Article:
November 2014 saw Rea embark on a European tour called The Last Open Road Tour, with the UK part of the tour commencing on 1 December in Manchester and ending on 20 December in London. [77] [78] He also performed at the 2014 Montreux Jazz Festival. [79] [80]

2016–present: Further illness, recovery, and retrospectives

Rea suffered a stroke in 2016 which left him with slurred speech and reduced movement in his arms and fingers. Soon afterwards he quit smoking to deter further strokes and recovered enough to record and tour. [81] In September 2017, he released his twenty-fourth album, Road Songs for Lovers , and embarked on a European tour starting in October until December. [82] [83] On 9 December, Rea collapsed during a performance at the New Theatre Oxford, the 35th concert of the tour. [84] He was taken to hospital where his condition was stabilized. [85] This health issue caused the last two concerts of the tour to be cancelled. [86] In December 2020, Rea guest starred on the Christmas edition of Mortimer & Whitehouse: Gone Fishing , where he discussed his health issues over the years. [87] [88] [89]

On 18 October 2019, Rhino released 2CD deluxe editions of five of Chris Rea's most commercially successful albums, Shamrock Diaries, [90] On The Beach, [91] Dancing With Strangers, [92] The Road To Hell, [93] and Auberge. [94] Each contains a remastered version of the original album on the first disc, and remixes, rare and previously unreleased live tracks, single edits, and extended versions on the bonus disc. On 4 October, One Fine Day had been released, limited to 1000 numbered copies. The album contains tracks recorded in 1980 at Chipping Norton Recording Studios, most of which had never been released. [95] On 20 November 2020, the triple CD compilation Era 1: 1978 - 1984 was released. It contains a mix of A-sides, B-sides, foreign language versions and different mixes, as well as all of One Fine Day on disc 2. [96] [97]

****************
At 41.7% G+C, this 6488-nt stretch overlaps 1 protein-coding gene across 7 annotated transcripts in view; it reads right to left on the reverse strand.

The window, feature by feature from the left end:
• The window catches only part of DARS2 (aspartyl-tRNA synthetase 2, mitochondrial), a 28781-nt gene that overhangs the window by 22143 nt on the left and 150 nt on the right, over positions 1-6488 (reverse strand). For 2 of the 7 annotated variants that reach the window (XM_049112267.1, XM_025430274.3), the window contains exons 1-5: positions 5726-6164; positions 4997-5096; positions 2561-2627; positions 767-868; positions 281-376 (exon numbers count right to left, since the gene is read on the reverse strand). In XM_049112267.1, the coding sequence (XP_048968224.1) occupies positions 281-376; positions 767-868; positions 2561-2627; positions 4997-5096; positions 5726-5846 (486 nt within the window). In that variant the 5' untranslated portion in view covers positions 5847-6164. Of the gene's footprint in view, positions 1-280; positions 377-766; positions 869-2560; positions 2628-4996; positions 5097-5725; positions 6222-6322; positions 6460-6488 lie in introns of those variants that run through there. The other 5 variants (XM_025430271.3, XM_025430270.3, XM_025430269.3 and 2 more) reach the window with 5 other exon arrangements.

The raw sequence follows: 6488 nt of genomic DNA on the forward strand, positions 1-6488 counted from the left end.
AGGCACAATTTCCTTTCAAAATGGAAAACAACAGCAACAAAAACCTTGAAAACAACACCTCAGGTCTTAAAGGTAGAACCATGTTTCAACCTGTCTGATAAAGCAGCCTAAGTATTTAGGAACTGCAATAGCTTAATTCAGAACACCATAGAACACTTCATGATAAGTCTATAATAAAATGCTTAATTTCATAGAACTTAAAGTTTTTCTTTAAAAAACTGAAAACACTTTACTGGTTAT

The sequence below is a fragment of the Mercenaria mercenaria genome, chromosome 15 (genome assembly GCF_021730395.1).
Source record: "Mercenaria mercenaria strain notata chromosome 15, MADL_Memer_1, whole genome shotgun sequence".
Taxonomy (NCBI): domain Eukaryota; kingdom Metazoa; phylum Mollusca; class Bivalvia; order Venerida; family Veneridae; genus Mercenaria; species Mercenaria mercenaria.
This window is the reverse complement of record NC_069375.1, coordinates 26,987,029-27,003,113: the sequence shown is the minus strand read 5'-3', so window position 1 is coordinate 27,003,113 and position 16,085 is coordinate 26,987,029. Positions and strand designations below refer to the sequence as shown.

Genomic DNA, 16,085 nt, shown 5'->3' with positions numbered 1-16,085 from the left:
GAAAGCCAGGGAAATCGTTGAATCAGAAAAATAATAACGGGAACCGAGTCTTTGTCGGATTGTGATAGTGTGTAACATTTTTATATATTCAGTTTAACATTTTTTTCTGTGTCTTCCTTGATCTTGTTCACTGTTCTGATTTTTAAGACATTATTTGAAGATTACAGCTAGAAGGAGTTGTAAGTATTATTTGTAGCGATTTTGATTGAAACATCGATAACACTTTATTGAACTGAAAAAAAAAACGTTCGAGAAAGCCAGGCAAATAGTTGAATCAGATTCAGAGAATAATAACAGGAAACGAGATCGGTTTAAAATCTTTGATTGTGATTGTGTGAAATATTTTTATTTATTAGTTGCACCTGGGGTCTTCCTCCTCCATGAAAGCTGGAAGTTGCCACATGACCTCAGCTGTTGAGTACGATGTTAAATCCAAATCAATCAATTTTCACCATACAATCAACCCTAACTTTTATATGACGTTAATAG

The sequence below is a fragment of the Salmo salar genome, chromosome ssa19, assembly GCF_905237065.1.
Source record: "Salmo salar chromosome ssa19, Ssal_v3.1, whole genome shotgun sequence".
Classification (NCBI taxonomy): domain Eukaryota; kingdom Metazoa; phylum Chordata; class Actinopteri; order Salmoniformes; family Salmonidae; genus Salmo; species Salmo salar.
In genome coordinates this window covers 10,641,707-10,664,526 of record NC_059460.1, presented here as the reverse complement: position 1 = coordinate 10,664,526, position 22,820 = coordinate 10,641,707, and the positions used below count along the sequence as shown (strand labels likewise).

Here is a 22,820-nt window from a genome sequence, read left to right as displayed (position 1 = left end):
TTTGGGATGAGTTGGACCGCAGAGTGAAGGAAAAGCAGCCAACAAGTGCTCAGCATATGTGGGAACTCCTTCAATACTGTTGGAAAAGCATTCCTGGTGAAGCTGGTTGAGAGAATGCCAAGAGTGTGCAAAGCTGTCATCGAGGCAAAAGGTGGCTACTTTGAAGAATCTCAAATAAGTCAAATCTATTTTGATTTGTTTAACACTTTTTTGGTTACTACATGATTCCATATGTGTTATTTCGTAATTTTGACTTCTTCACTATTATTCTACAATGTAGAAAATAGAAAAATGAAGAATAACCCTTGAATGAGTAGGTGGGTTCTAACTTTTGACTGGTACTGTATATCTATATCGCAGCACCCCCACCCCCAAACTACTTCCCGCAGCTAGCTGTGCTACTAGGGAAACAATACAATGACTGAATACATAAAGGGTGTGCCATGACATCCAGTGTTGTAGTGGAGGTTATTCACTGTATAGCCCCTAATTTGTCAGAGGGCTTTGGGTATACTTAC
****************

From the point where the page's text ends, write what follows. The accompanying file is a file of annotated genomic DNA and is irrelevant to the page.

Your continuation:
Rea playing his Italia Maranello "Bluey" at the Heineken Music Hall, Amsterdam, 2010 Chris Rea at the Heineken Music Hall - 2010-03-05.jpg
Rea playing his Italia Maranello "Bluey" at the Heineken Music Hall, Amsterdam, 2010

Rea's first guitar was a Höfner V3 or 173 which he bought in a second-hand shop because, at the time, there were not that many shops in Middlesbrough where one could purchase a guitar. [27] He played the V3 until 1979, although, by Rea's reckoning, it was a "dreadful guitar with an appalling action, but playing slide it didn't matter". [98] During his career the guitar most associated with him was a 1962 Fender Stratocaster which he called "Pinky". Rea bought the instrument after seeing a Ry Cooder concert at the City Hall in Newcastle. The guitar once was submerged in water for three months and was more mellow in sound compared to the classic hard Stratocaster sound. Since 2002 Dancing Down the Stony Road , his main guitar was an Italia Maranello he named "Bluey". [25] [98]


One of his childhood dreams was to become a film writer and film music composer. [19] [29] Rea wrote the title track and music score for the 1993 drama film Soft Top Hard Shoulder . [99] [100] He wrote and produced the 1996 film La Passione , partially inspired by Rea's childhood experience of falling in love with motor racing and F1 Ferrari's driver Wolfgang von Trips. [2] [101] Rea was the lead actor in the 1999 comedy film Parting Shots , alongside Felicity Kendal, John Cleese, Bob Hoskins and Joanna Lumley. [19] Rea, ironically, played a character who was told that cancer gave him six weeks to live and decided to kill those people who had badly affected his life. [2] [19] Afterwards, two feature-length films were made for the Santo Spirito Blues project, just "so that I could do the music". [19]